In Midtown, meanwhile, the Empire State Building has completely overhauled the experience of visiting its observation decks, with new exhibits that dive into the history of the Art Deco stunner and its place as an architectural icon. But the real reason to visit is the new 102nd-floor observatory, located a terrifying 1,250 feet above the rest of Manhattan. Soak in the views from the floor-to-ceiling windows; even the most cynical, hardened New Yorker will be wowed by this cinematic vista of New York City.
Best reason to take a staycation
For a while, it seemed like Eero Saarinen’s stunning TWA Terminal was forever doomed to languish, unused and unloved, in a corner of JFK Airport. Aviation and architecture geeks alike bemoaned the fact that the Finnish architect’s innovative structure—a monument to the optimism of the Jet Age and midcentury style that became functionally obsolete almost as soon as it opened in 1962—was hidden from public view for nearly two decades.
But finally, after years of delayed and aborted attempts to bring a hotel to the space, the TWA Terminal was reborn as the TWA Hotel in May—and those clamoring for access to Saarinen’s masterpiece weren’t disappointed. Many of the building’s most iconic elements were well-preserved; the Sunken Lounge, with its rich red upholstery and Solari departures board, is now a cocktail bar, while the carpeted tunnels that connect the Saarinen building to the airport have become a prime selfie spot.
The 500-room hotel, situated behind the Saarinen building, is a perfectly fine place to spend a night—plus, you can select a room with a view of the terminal or the tarmac (you know which one we chose). But the terminal itself can be visited free of charge, and is well worth the trek to JFK.
The suburban mall may be dying (or is it?), but its urban counterpart is thriving in New York City: This year, several new malls—excuse us, “vertical shopping experiences”—opened across the city, serving shoppers across all ends of the spectrum. Looking for ridiculously high-end goods and overpriced restaurants? Try the Shops & Restaurants at Hudson Yards, where luxury is the buzzword. Are you more budget-conscious? The city’s first outlet mall, Empire Outlets, opened on Staten Island in May (and happens to have a nicely designed public space surrounding it). Looking for more of a food hall thing? The Essex Crossing megaproject is now home to both a new outpost of the Essex Street Market and the Market Line, a fancier bazaar inspired by destinations like London’s Borough Market.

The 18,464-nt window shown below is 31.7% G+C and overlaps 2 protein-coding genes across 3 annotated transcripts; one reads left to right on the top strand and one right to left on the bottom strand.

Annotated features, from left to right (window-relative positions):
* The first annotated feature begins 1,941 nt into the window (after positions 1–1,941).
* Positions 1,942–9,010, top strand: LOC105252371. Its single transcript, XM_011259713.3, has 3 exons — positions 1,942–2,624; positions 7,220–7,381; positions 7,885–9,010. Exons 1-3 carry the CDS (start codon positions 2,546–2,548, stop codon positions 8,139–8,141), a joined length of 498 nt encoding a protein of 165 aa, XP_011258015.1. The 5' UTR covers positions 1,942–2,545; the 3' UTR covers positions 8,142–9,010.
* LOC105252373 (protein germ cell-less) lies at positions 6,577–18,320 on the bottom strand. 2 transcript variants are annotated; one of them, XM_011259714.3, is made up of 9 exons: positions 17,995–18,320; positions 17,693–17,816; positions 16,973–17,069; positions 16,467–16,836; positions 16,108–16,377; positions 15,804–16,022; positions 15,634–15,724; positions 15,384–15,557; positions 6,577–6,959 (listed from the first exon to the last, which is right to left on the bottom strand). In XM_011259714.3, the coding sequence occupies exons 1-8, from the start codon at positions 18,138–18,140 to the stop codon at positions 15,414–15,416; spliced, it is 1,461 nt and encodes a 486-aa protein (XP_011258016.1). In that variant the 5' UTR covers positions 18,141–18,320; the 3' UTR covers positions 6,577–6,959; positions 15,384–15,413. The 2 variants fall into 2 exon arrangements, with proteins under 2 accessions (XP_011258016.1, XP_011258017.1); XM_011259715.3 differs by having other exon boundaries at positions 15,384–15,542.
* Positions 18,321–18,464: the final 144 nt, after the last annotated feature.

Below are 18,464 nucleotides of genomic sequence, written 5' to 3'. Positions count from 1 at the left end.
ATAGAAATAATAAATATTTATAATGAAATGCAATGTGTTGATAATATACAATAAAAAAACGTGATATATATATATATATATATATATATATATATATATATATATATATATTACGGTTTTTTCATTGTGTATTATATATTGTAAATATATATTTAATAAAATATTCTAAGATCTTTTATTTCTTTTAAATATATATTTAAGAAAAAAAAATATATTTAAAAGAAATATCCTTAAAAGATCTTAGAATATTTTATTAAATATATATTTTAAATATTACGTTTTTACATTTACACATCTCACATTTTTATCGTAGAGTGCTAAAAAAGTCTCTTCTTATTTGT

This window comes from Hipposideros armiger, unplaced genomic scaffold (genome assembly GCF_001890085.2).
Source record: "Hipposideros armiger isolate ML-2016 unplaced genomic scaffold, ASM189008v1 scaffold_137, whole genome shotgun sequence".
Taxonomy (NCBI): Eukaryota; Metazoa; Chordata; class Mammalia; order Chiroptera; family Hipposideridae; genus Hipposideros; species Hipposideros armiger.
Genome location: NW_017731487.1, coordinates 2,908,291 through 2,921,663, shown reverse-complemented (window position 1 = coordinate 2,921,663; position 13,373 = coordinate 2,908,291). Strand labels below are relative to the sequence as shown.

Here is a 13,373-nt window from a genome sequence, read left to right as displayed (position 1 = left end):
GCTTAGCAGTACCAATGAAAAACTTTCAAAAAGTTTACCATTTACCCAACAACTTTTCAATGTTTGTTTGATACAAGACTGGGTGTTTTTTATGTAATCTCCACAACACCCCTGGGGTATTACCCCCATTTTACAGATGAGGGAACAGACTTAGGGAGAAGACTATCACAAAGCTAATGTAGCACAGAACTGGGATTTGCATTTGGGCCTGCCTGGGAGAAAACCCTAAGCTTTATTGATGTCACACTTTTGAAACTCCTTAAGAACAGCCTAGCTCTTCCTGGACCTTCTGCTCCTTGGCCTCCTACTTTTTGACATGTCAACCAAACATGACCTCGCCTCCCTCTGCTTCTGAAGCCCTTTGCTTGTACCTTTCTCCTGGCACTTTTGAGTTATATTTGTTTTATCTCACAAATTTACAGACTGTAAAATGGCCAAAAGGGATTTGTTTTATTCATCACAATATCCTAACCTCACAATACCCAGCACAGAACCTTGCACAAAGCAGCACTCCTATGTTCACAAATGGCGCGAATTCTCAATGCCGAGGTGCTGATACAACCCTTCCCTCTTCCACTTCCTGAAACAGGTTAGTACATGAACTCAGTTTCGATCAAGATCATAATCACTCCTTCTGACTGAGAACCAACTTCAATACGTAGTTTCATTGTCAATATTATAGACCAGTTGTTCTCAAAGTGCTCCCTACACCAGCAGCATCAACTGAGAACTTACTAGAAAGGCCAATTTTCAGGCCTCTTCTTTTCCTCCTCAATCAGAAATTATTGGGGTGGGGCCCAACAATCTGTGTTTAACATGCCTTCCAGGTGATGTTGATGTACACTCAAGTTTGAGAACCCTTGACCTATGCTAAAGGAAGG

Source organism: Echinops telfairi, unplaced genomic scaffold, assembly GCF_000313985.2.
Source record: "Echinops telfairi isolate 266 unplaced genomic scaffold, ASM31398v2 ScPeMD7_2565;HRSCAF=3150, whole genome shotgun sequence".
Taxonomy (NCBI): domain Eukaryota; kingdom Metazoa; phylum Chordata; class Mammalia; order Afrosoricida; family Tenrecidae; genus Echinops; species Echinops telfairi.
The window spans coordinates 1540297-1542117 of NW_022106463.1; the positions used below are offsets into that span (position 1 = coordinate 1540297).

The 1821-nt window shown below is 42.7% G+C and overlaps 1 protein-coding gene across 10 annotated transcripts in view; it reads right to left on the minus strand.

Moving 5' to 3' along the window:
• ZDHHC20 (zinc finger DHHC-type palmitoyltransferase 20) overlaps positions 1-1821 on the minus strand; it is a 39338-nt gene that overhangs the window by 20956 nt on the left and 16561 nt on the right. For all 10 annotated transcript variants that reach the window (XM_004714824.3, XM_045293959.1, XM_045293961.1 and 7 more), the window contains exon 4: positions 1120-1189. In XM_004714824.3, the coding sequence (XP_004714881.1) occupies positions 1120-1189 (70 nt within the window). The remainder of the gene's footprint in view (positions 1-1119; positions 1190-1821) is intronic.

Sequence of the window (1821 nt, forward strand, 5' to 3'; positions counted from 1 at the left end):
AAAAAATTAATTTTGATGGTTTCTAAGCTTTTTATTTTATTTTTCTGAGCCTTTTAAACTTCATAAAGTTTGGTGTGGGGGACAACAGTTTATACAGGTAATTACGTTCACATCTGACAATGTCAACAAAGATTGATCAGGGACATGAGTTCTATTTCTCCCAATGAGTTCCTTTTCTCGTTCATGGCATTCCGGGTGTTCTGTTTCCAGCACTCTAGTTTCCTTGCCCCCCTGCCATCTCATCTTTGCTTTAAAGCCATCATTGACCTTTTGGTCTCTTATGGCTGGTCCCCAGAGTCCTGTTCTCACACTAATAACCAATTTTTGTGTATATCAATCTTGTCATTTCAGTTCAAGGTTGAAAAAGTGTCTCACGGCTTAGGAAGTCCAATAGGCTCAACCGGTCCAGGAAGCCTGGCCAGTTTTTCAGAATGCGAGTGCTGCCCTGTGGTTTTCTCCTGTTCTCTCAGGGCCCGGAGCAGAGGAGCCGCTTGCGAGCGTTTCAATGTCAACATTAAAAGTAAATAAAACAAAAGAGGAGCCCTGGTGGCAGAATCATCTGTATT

If there is a throughline to these new malls, it’s that they offer more than just stores for window shopping. “All malls aren’t dead—but the ones that are thriving are doing so because they are becoming more like the city,” Curbed’s architecture critic Alexandra Lange wrote earlier this year. “They offer a hybrid retail experience, now centered on food rather than fashion, born of the 21st century.”
Best reason to get outside
The biggest park opening of the year happened in a remote corner of Brooklyn that was once home to a toxic waste dump. Shirley Chisholm State Park, which debuted over the summer, covers 407 acres near Jamaica Bay, and turned what used to be the Pennsylvania Avenue Landfill into a verdant oasis in a section of the city that’s starved for parkland.
“The words “charming” and “fun” don’t often come to mind when walking around New York City’s polluted landfills,” Curbed columnist Nathan Kensinger wrote after the park opened. “Yet somehow, a walk through this new park is just that—a surprisingly enjoyable ramble through a delightfully varied landscape of wildflower meadows, native grasslands, hidden beaches, and bustling fishing piers. Butterflies and songbirds fill the air, while cooling breezes waft in from Jamaica Bay.”
Honorable mentions: The final section of the High Line, the Spur, opened in June, bringing some much-needed space and seating to the perpetually packed linear park. And after many years and several false starts, SHoP’s “eco-park” at Pier 35 opened in April, with a landscaped lawn, a “mussel beach,” and most importantly, swings!